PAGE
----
2018, Bella, DID, dissociation, dissociative identity disorder

How Does Isolation Help?

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A better question might be, does it help at all? Honestly, probably not, and yet we do it anyways.

Feeling sad? Shut down. Feeling hurt? Keep quiet. Feeling overwhelmed by chaotic happenings inside? Don’t share THAT. Anything but that.

It used to be that many of us considered it a sign of strength if we were able to keep quiet about it. It also used to be that there weren’t many people willing to listen, try to understand, or even want to hear it.

For many people, when they feel in crisis they pick up the phone and call or text a friend or a crisis line. For many of us with DID, that doesn’t happen. I’d be willing to bet that most of us with DID aren’t going to go far looking for support or help. People stop looking for help when they learned at a young age that help isn’t coming. I’m pretty confident that it’s a combination between a learned behavior and a feature of the disorder. The disorder is about staying quiet, diverting attention, and masking everything.

For anyone who has experienced any kind of trauma, it’s often hard to reach out for help and/or support. Well-meaning people ask that absolutely ridiculous question “How can I help you?” For a lot of us, there’s no answer to that. If we knew, we’d probably have done it ourselves by now in order to keep from being a burden or a bother to anyone. See how that works? I can almost see heads nodding in agreement.

Here’s the thing, when we isolate, we lose the right to be upset that no one’s there for us. Mostly because we aren’t available to anyone. When we isolate we become filled with nasty thoughts about how others are mistreating us and ignoring us. Those thoughts spiral and turn into bigger dark thoughts. We end up lost in the isolation and how it’s someone else’s fault for not reaching out.

When we don’t isolate, when we make the effort to show up somewhere, somehow, suddenly there becomes a few people who want to be there for us. People who notice when we miss something. Who enjoy talking about random things. The bad thoughts get pushed back and it’s harder for them to take hold. The sense of community grows.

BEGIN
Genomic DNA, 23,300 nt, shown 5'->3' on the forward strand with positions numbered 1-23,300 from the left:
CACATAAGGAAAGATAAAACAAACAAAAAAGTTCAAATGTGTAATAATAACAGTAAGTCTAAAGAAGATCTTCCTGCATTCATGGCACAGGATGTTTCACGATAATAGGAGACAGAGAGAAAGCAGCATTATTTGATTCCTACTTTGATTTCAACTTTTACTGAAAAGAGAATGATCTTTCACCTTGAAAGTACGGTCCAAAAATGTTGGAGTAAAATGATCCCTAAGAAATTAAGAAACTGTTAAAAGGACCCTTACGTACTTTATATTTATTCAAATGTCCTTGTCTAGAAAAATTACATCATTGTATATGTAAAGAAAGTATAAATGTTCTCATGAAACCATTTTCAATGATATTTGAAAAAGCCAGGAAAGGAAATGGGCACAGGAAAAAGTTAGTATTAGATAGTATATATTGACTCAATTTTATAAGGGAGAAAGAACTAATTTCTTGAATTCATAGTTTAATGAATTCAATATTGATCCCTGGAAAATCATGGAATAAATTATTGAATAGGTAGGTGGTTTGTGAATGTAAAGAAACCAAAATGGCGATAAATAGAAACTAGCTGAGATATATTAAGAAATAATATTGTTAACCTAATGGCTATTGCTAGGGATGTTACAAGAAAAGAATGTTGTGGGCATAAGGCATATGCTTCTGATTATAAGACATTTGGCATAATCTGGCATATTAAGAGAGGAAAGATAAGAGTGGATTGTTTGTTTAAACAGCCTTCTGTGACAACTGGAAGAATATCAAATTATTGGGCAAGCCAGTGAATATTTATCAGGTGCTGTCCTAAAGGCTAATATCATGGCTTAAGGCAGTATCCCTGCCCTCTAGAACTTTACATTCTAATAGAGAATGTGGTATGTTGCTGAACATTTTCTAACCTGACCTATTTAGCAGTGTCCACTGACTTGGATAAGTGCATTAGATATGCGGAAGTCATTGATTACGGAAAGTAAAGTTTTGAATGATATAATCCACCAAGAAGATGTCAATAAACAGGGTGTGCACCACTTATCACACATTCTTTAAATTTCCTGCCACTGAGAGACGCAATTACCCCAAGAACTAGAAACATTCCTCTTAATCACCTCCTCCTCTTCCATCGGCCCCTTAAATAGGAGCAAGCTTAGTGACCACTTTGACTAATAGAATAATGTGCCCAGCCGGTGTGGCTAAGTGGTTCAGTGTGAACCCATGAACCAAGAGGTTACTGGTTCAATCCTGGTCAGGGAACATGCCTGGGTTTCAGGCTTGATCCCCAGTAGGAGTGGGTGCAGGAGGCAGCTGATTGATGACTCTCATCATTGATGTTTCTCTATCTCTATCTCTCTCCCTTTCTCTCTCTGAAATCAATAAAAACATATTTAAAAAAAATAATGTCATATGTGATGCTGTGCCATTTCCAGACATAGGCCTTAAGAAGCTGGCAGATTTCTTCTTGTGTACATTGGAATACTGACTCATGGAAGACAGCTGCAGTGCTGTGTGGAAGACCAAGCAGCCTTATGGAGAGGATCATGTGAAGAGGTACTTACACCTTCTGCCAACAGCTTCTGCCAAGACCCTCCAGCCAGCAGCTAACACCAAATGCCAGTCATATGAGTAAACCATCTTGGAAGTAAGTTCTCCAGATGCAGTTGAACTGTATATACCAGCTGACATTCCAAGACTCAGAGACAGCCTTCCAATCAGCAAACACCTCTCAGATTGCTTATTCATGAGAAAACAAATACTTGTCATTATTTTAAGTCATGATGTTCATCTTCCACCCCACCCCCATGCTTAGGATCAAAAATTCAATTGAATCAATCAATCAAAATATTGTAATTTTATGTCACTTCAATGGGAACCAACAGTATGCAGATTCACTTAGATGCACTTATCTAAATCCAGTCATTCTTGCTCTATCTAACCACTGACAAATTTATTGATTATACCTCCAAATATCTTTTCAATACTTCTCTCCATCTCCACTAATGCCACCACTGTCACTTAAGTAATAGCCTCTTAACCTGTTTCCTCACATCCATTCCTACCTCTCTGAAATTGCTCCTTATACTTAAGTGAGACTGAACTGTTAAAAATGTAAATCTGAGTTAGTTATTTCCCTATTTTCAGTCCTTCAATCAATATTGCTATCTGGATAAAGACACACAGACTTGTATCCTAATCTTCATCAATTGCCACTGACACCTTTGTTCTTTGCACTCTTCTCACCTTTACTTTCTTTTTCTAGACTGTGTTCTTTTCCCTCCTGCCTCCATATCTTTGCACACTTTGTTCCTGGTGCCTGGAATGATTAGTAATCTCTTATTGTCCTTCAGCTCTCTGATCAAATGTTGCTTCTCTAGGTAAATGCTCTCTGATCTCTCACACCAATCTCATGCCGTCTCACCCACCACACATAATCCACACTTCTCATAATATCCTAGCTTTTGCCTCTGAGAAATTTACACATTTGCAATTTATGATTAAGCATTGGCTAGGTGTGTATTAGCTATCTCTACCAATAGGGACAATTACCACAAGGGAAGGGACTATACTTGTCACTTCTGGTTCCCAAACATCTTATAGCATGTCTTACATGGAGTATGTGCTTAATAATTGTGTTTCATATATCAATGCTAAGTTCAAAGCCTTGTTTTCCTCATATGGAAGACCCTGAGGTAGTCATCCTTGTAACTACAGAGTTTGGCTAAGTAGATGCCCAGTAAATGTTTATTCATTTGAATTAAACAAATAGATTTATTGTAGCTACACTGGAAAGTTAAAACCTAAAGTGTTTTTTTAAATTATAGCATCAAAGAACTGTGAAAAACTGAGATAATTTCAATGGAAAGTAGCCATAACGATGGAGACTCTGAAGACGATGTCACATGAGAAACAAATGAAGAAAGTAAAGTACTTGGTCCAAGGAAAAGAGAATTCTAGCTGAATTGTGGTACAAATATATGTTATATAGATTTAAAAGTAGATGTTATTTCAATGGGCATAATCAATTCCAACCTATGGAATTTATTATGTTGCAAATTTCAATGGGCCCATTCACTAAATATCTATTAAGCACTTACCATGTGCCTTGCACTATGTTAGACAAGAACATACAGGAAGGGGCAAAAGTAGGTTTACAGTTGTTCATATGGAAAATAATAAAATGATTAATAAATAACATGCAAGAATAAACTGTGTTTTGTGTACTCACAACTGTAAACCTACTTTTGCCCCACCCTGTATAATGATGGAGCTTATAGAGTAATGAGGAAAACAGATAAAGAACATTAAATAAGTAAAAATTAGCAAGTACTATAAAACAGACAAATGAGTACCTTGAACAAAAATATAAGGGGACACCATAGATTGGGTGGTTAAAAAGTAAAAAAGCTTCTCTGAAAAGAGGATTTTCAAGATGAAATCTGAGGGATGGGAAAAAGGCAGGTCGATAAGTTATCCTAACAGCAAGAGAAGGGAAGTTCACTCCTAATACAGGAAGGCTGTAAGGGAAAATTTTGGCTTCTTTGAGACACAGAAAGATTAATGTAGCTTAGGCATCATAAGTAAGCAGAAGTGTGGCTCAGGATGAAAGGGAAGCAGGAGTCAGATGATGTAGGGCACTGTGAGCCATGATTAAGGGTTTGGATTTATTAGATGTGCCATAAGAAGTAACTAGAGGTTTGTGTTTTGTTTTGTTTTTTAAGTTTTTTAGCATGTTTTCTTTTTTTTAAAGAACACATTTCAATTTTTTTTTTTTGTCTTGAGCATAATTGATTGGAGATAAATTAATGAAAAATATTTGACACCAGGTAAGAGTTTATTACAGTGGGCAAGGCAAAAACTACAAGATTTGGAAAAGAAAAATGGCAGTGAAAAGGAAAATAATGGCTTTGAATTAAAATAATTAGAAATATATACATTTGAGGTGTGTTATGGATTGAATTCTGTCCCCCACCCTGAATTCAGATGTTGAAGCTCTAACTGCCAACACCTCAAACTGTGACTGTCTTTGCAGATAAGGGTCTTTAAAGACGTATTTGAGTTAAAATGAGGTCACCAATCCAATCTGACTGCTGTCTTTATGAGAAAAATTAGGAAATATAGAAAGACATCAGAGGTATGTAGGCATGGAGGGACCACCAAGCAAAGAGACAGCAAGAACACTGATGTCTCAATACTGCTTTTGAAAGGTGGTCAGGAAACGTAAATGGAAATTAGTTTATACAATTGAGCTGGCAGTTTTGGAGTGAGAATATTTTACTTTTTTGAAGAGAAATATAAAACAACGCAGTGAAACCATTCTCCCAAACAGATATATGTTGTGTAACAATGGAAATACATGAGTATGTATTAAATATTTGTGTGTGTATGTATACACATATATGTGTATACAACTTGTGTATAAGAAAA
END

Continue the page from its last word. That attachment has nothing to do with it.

Isolation doesn’t help us, it hurts us.

 

 

****I’m taking part in the Wellbeing Wonders linky with Becca from Beccas Blogs It Out and Emma from Sunshine and Rain.****

5 thoughts on “How Does Isolation Help?”

  1. It’s so hard, because sometimes isolation feels like the only option, even when you know it won’t help. But you’re right, closing yourself off never helps. Great post x

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  2. I always tend to opt for isolation because if I’m low or anxious, the last thing I want to do is attempt to explain it to someone. Noone close to me (that I’m aware of) goes through quite the same rollercoaster of emotions, so I do feel isolated as a result. You’re right though, it doesn’t help. Talking is always the better option! Thank you so much for joining in with #WellbeingWonders 🙂

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  3. I think I am the other way on, I share too much. Having said that there was a time a couple of years ago where I was struggling but I didn’t want to admit it. So I didn’t talk about things and I eventually burnt out. At the time I found it hard to find the words to explain how I was feeling.

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